Currently, the United States Attorney’s Office [locally in the Chattanooga division] is threatening to refuse to move for the third level of acceptance of responsibility at sentencing when the defendant files pretrial motions such as a motion to suppress. If prosecutors are going to hold defendants who generally have a small amount of education to such a standard, then police officers who have a higher level of education and responsibility should be held to the standard of knowing the requirements of their job. Suppressing evidence in a case where the search warrant affidavit was deficient will requires officers to have the knowledge the properly make their cases.

(Id. at 5-6).

The Government has now responded to Defendant’s objections. (Doc. 27). The Government objects to the conclusion that the search warrant was not supported by probable cause, but acknowledges, as did the magistrate judge, that this is a “close case” as to the probable cause determination. (Id. at 1-3). The Government notes its agreement with the Report and Recommendation to the extent that it found that suppression was not warranted based on the good-faith exception. (Id. at 3-7).

The Court must conduct a de novo review of those portions of the Report and Recommendation to which objection is made and may accept, reject, or modify, in whole or in part, the magistrate judge’s findings or recommendations. 28 U.S.C. § 636(b)(1)(C). The Court may also receive further evidence or recommit the matter to the magistrate judge with instructions. Id.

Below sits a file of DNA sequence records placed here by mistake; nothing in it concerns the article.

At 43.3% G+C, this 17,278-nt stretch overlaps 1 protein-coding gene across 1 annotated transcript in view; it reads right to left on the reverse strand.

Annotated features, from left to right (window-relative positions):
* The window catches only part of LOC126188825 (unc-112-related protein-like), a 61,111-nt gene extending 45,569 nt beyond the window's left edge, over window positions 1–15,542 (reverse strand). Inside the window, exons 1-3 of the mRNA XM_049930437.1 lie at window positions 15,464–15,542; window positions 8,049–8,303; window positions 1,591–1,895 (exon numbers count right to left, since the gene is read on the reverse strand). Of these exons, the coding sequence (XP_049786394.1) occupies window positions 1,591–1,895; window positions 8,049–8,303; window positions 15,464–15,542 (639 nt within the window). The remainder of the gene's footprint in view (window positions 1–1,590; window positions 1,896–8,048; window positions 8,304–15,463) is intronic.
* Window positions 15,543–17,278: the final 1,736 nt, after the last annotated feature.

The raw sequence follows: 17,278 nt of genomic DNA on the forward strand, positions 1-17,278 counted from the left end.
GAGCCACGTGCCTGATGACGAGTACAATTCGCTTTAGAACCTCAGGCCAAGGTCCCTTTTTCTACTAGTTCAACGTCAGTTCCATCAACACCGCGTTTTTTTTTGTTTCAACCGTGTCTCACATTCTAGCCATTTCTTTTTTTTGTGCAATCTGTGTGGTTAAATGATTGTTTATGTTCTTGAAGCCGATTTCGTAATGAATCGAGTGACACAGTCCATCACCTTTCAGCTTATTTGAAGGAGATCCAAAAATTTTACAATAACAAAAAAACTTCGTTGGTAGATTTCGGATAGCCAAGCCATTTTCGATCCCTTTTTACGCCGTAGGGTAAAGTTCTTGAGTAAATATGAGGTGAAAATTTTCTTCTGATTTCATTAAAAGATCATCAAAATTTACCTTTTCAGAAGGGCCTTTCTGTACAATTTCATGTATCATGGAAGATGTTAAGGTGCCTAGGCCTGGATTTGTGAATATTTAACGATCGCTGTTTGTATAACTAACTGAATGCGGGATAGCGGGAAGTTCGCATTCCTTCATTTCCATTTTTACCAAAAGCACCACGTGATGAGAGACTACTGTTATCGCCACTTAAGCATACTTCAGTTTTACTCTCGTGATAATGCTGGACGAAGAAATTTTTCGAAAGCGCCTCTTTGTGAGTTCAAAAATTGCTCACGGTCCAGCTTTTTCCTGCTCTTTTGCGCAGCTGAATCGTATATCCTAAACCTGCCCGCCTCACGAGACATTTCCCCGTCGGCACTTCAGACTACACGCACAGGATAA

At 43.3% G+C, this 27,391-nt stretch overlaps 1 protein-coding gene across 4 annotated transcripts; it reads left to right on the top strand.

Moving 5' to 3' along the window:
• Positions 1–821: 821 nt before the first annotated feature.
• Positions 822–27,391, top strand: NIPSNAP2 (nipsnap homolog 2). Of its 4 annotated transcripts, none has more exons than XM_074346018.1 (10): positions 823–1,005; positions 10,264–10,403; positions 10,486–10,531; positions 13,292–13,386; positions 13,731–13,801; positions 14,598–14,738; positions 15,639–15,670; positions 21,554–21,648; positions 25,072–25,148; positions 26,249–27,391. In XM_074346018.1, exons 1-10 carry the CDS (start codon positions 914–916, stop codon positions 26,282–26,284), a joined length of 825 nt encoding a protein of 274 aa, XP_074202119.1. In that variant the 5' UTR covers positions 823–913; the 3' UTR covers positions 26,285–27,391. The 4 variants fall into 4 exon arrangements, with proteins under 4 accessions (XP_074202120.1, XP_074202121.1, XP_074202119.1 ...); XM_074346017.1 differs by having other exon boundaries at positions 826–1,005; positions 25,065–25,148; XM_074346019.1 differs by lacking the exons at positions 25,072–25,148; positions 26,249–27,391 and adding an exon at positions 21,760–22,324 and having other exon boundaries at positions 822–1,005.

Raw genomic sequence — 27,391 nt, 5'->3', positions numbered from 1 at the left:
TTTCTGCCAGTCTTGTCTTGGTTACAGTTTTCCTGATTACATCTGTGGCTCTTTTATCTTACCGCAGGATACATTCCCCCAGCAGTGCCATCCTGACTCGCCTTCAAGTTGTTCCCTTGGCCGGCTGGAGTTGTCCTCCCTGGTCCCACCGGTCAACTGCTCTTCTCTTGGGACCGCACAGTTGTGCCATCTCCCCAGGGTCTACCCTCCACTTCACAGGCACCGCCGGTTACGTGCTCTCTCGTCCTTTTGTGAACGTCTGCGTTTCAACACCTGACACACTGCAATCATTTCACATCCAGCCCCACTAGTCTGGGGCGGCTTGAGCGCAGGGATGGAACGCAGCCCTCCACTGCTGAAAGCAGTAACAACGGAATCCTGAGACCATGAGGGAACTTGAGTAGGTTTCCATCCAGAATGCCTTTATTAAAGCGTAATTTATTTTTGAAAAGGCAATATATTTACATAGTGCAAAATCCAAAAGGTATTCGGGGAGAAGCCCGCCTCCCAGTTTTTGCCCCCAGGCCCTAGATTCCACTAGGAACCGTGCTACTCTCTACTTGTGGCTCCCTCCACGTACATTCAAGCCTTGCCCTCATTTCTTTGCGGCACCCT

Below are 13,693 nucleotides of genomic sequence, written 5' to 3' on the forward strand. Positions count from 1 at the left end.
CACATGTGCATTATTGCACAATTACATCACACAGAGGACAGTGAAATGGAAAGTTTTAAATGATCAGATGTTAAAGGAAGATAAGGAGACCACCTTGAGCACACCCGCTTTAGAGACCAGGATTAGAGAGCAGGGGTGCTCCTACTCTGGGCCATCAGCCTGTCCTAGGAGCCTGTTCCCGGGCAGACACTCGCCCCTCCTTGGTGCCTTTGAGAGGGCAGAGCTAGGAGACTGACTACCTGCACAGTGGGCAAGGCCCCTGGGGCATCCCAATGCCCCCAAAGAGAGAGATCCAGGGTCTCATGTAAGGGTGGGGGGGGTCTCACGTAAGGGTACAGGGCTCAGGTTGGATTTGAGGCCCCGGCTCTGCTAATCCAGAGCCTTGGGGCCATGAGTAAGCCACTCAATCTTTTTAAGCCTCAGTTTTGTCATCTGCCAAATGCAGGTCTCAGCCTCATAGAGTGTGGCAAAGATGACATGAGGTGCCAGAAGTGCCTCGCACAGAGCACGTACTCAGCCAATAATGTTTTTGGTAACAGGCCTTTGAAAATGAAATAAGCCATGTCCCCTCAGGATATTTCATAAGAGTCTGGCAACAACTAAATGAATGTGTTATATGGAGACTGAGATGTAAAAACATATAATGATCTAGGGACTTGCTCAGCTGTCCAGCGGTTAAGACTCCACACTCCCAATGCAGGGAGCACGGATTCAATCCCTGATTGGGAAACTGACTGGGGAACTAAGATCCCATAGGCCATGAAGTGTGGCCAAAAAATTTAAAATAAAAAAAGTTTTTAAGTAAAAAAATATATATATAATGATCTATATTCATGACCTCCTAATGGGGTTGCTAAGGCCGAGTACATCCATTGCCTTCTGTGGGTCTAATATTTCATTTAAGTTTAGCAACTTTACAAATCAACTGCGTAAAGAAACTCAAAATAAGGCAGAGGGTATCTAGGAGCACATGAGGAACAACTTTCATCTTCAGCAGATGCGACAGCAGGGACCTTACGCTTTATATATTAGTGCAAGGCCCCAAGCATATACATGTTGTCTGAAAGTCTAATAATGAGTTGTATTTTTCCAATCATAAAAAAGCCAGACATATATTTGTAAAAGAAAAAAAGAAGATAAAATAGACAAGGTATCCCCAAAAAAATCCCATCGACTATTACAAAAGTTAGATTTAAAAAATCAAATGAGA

The parties did not object to the basic facts as outlined in Magistrate Judge Lee’s Report and Recommendation, but rather only to the findings and legal conclusions related to those facts. After reviewing the record as a whole, and finding the facts to be consistent with Magistrate Judge Lee’s Report and Recommendation, the Court ADOPTS BY REFERENCE the facts as set out in the Report and Recommendation. (Doc. 35 at 2-9). See, e.g., United States v. Winters, 782 F.3d 289, 295 n.1 (6th Cir. 2013).

The Court’s de novo review of the portions of the R&R to which the parties specifically object results in the same conclusions reached by the magistrate judge, and the Court will thus overrule Defendant’s objections. The Court agrees that the probable cause determination in this case is a close one. Nonetheless, Magistrate Judge Lee applied the proper legal standards and correctly concluded that, despite any deficiency in the supporting affidavit, suppression of the physical evidence was not warranted because the affidavit was not so lacking as to render reliance upon it unreasonable. The Court notes that deterrence is not necessary in this case, given that the officers’ relied reasonably and in good faith upon the search warrant and supporting information.[1] The Court finds no reason to elaborate on these decisions in light of the well-reasoned and thorough conclusions in the Report and Recommendation, which the Court will ACCEPT and ADOPT BY ...